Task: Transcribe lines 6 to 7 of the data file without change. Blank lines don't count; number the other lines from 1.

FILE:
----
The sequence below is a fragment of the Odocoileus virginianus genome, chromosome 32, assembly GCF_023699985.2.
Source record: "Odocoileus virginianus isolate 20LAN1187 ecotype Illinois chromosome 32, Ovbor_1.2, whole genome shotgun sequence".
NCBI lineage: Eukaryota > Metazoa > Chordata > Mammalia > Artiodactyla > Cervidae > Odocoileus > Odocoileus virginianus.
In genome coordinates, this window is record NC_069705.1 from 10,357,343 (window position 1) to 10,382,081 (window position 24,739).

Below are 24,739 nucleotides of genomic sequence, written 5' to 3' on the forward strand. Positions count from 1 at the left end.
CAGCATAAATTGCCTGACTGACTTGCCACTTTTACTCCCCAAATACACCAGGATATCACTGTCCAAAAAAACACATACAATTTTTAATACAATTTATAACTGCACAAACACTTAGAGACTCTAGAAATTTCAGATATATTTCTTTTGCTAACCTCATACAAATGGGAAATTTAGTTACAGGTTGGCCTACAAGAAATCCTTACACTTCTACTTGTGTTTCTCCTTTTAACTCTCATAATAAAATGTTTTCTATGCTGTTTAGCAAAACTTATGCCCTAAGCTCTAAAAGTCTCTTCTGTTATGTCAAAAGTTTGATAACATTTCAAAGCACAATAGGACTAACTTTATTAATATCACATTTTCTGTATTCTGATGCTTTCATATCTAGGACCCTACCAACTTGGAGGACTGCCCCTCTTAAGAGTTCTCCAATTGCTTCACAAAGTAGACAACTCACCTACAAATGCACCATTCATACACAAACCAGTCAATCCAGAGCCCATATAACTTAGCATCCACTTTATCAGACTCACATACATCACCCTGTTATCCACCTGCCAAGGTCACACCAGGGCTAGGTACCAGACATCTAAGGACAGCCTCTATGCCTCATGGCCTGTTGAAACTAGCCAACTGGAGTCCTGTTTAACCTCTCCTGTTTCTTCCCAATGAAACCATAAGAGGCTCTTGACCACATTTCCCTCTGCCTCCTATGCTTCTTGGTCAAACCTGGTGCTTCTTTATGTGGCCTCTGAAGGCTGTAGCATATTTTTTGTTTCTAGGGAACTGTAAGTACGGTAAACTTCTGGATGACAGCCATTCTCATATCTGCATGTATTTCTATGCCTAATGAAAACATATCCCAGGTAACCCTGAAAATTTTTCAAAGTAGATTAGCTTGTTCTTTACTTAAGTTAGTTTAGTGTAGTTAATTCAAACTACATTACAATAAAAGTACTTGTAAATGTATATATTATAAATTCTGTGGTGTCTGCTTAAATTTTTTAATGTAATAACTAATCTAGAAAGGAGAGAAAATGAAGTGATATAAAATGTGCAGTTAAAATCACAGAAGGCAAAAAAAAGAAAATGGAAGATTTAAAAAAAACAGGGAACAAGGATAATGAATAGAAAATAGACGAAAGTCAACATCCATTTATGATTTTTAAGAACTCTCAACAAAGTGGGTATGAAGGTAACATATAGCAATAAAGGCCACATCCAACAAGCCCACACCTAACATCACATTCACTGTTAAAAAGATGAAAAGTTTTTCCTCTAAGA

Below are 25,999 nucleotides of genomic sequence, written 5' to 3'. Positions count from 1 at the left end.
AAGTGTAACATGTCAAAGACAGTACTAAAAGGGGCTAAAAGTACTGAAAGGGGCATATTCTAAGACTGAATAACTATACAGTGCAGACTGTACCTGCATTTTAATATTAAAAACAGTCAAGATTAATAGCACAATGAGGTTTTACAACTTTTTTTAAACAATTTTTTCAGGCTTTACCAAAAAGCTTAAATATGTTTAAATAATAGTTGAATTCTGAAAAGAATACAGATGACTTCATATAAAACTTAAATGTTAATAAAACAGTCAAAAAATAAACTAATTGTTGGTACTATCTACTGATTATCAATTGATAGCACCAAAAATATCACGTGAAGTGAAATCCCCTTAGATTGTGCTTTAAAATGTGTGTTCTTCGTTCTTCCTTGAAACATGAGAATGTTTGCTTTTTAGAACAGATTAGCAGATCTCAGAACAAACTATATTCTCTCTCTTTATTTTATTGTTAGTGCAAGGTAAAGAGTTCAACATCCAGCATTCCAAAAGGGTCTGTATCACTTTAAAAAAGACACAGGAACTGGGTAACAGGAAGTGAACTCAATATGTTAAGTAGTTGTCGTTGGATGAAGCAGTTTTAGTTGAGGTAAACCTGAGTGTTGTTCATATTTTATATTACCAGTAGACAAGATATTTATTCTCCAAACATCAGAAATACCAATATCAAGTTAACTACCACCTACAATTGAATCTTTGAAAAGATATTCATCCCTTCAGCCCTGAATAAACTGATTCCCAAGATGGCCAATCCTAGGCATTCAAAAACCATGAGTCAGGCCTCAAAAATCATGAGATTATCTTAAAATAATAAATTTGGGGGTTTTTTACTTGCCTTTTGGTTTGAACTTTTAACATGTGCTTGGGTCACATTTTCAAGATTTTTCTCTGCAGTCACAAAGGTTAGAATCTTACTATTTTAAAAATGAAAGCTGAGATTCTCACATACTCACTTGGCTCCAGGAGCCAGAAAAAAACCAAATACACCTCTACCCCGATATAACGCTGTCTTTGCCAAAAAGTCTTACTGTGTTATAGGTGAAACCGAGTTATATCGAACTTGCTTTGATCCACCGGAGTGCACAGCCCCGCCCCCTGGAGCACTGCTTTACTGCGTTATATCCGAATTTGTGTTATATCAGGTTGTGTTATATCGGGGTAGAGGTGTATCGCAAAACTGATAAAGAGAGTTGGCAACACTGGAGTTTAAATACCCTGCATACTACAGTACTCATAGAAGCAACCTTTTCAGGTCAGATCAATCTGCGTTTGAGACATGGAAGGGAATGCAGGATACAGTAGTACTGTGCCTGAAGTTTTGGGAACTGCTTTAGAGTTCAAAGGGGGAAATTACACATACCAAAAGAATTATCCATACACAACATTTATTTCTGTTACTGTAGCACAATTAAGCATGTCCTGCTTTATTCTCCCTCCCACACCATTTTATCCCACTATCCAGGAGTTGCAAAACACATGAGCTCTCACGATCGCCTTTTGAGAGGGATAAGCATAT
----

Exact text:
CAGCATAAATTGCCTGACTGACTTGCCACTTTTACTCCCCAAATACACCAGGATATCACTGTCCAAAAAAACACATACAATTTTTAATACAATTTATAACTGCACAAACACTTAGAGACTCTAGAAATTTCAGATATATTTCTTTTGCTAACCTCATACAAATGGGAAATTTAGTTACAGGTTGGCCTACAAGAAATCCTTACACTTCTACTTGTGTTTCTCCTTTTAACTCTCATAATAAAATGTTTTCTATGCTGTTTAGCAAAACTTATGCCCTAAGCTCTAAAAGTCTCTTCTGTTATGTCAAAAGTTTGATAACATTTCAAAGCACAATAGGACTAACTTTATTAATATCACATTTTCTGTATTCTGATGCTTTCATATCTAGGACCCTACCAACTTGGAGGACTGCCCCTCTTAAGAGTTCTCCAATTGCTTCACAAAGTAGACAACTCACCTACAAATGCACCATTCATACACAAACCAGTCAATCCAGAGCCCATATAACTTAGCATCCACTTTATCAGACTCACATACATCACCCTGTTATCCACCTGCCAAGGTCACACCAGGGCTAGGTACCAGACATCTAAGGACAGCCTCTATGCCTCATGGCCTGTTGAAACTAGCCAACTGGAGTCCTGTTTAACCTCTCCTGTTTCTTCCCAATGAAACCATAAGAGGCTCTTGACCACATTTCCCTCTGCCTCCTATGCTTCTTGGTCAAACCTGGTGCTTCTTTATGTGGCCTCTGAAGGCTGTAGCATATTTTTTGTTTCTAGGGAACTGTAAGTACGGTAAACTTCTGGATGACAGCCATTCTCATATCTGCATGTATTTCTATGCCTAATGAAAACATATCCCAGGTAACCCTGAAAATTTTTCAAAGTAGATTAGCTTGTTCTTTACTTAAGTTAGTTTAGTGTAGTTAATTCAAACTACATTACAATAAAAGTACTTGTAAATGTATATATTATAAATTCTGTGGTGTCTGCTTAAATTTTTTAATGTAATAACTAATCTAGAAAGGAGAGAAAATGAAGTGATATAAAATGTGCAGTTAAAATCACAGAAGGCAAAAAAAAGAAAATGGAAGATTTAAAAAAAACAGGGAACAAGGATAATGAATAGAAAATAGACGAAAGTCAACATCCATTTATGATTTTTAAGAACTCTCAACAAAGTGGGTATGAAGGTAACATATAGCAATAAAGGCCACATCCAACAAGCCCACACCTAACATCACATTCACTGTTAAAAAGATGAAAAGTTTTTCCTCTAAGA

Below are 25,999 nucleotides of genomic sequence, written 5' to 3'. Positions count from 1 at the left end.